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How to write a good scope of work

Be Specific

In short, the best advice to writing a good scope of work for a client agreement is to be specific. The SOW will describe what the creator is obligated to do. If all you say is “Develop a Website” it will be very ambiguous about what that means. How many pages? What will they look like? Who will write the content? Will there be photos or videos? Etc.

In addition to the actual services, it is smart to include specific dates or time periods during which the work will be completed. And if you need anything from the client during that time period, be sure to place time limits on them too.

Use Lists

One good strategy is to break the scope of work into sections with lists. For example, when developing a website, you might use something like this:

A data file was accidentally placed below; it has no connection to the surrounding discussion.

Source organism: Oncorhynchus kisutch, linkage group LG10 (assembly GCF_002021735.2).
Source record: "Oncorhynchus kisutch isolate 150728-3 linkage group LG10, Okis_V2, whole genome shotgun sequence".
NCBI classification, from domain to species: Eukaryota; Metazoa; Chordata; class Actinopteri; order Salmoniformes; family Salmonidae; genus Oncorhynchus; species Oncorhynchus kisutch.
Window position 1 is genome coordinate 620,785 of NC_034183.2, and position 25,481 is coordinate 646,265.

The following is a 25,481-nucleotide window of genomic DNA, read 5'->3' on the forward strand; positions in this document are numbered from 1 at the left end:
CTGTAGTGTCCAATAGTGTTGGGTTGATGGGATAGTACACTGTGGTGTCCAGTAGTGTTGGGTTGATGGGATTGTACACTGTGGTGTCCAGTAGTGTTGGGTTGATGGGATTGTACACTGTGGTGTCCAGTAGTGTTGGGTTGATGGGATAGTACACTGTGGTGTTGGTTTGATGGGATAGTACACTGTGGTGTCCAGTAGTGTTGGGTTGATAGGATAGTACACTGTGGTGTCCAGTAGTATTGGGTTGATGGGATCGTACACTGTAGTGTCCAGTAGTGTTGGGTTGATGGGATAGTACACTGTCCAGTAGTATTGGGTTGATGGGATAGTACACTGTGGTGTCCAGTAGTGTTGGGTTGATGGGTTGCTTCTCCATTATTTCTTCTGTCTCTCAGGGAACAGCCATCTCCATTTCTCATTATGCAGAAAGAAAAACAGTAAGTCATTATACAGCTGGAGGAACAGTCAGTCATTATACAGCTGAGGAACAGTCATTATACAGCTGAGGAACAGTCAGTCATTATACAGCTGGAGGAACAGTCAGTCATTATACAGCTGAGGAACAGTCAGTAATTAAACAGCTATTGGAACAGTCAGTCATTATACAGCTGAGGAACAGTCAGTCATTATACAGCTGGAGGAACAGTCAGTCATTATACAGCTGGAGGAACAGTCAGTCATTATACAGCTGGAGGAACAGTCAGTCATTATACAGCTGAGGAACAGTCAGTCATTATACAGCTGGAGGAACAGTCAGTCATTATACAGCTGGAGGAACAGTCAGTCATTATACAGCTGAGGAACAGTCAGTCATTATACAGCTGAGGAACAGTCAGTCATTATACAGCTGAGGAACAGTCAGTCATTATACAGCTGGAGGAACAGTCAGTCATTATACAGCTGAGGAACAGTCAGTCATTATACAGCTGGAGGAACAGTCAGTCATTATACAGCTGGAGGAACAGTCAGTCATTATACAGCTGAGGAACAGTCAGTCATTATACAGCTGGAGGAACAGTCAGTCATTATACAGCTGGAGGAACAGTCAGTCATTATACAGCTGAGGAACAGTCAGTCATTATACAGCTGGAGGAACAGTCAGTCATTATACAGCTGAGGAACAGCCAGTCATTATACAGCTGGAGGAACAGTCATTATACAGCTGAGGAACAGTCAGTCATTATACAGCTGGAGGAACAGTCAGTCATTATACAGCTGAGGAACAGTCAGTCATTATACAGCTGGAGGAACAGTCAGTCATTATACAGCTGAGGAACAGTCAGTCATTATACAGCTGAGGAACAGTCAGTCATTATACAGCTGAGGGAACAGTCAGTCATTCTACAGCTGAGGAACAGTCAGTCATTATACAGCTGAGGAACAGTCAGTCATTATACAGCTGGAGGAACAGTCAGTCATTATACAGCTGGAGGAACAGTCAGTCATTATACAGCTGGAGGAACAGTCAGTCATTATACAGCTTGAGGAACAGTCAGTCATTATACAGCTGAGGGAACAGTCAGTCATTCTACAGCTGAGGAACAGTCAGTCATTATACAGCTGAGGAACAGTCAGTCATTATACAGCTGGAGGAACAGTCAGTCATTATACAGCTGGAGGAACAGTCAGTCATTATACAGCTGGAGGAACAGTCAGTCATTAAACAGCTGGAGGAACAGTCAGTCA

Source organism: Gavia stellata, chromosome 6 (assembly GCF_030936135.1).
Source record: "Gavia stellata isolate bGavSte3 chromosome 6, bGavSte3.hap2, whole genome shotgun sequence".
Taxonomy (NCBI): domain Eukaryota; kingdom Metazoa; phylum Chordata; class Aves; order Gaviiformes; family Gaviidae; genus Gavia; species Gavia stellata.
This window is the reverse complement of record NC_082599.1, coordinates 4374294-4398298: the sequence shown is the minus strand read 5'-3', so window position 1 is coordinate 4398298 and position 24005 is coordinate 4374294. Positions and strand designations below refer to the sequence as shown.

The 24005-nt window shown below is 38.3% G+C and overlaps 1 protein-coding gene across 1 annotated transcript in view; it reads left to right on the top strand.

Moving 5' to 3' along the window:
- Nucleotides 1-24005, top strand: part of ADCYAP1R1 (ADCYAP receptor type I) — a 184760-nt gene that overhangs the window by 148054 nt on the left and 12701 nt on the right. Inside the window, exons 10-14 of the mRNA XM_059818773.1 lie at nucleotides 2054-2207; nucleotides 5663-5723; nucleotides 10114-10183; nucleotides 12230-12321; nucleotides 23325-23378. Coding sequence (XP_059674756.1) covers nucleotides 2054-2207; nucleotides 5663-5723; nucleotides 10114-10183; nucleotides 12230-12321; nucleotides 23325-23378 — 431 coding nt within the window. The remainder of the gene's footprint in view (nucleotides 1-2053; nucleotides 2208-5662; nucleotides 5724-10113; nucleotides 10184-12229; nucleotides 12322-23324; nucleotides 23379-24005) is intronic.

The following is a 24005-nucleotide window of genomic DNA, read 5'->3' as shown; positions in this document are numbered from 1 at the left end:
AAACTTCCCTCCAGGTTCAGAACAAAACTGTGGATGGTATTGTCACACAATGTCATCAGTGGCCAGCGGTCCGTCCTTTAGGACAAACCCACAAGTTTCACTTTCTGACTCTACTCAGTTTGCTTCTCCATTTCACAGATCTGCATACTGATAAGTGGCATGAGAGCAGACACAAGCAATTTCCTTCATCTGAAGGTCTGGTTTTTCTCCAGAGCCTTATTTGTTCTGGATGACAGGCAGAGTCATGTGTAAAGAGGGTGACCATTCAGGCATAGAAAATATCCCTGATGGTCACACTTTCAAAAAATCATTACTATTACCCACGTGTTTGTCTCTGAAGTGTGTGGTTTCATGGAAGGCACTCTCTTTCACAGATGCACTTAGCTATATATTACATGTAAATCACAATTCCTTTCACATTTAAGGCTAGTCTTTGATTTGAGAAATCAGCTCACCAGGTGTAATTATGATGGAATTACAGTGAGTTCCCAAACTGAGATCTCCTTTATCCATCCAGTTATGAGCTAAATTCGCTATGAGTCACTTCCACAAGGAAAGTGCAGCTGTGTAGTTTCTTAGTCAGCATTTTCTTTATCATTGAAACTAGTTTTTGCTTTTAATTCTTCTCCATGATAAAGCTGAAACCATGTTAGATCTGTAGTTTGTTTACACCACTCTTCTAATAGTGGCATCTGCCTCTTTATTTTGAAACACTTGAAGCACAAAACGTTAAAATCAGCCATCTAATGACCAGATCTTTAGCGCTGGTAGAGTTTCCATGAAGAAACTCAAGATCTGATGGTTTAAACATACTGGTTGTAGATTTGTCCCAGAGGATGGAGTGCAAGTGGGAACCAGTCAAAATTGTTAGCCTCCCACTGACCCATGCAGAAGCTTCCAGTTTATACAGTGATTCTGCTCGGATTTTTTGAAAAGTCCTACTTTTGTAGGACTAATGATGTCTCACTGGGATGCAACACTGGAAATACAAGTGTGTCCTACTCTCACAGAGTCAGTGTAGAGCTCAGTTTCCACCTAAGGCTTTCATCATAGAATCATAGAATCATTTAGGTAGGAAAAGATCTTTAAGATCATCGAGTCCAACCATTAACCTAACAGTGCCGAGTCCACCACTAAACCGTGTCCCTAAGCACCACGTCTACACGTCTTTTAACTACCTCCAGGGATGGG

The Contractor will create a website for the client as follows:

  • The site will include four pages: Home, About, Services, Contact.
  • The contractor will develop a rough wireframe of each page and deliver the same to the client by October 15, 2019. The client will have seven days to review and offer feedback on the pages. The contractor will then deliver final wireframes on or before October 31, 2019.
  • The contractor will deliver final versions of each page on or before November 30, 2019.
  • Each page will feature 500-600 words, which will be written by the contractor. The client may request one round of edits for each page.
  • The website will include up to five stock photos, which will be sourced by the contractor.

What’s Not Included?

Depending on the type of work involved, it may be smart to list things that are not included. For example, if you are developing a website, you may want to state that hosting of the development site is included, but ongoing hosting after you launch the site are not included. And related, you may need to make it clear that you will not be doing ongoing maintenance or updates to the site unless the clients signs a new client agreement (or a new SOW) covering that additional work.

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Image: Adobe/Visual Generation
This article is very general in nature and does not constitute legal advice.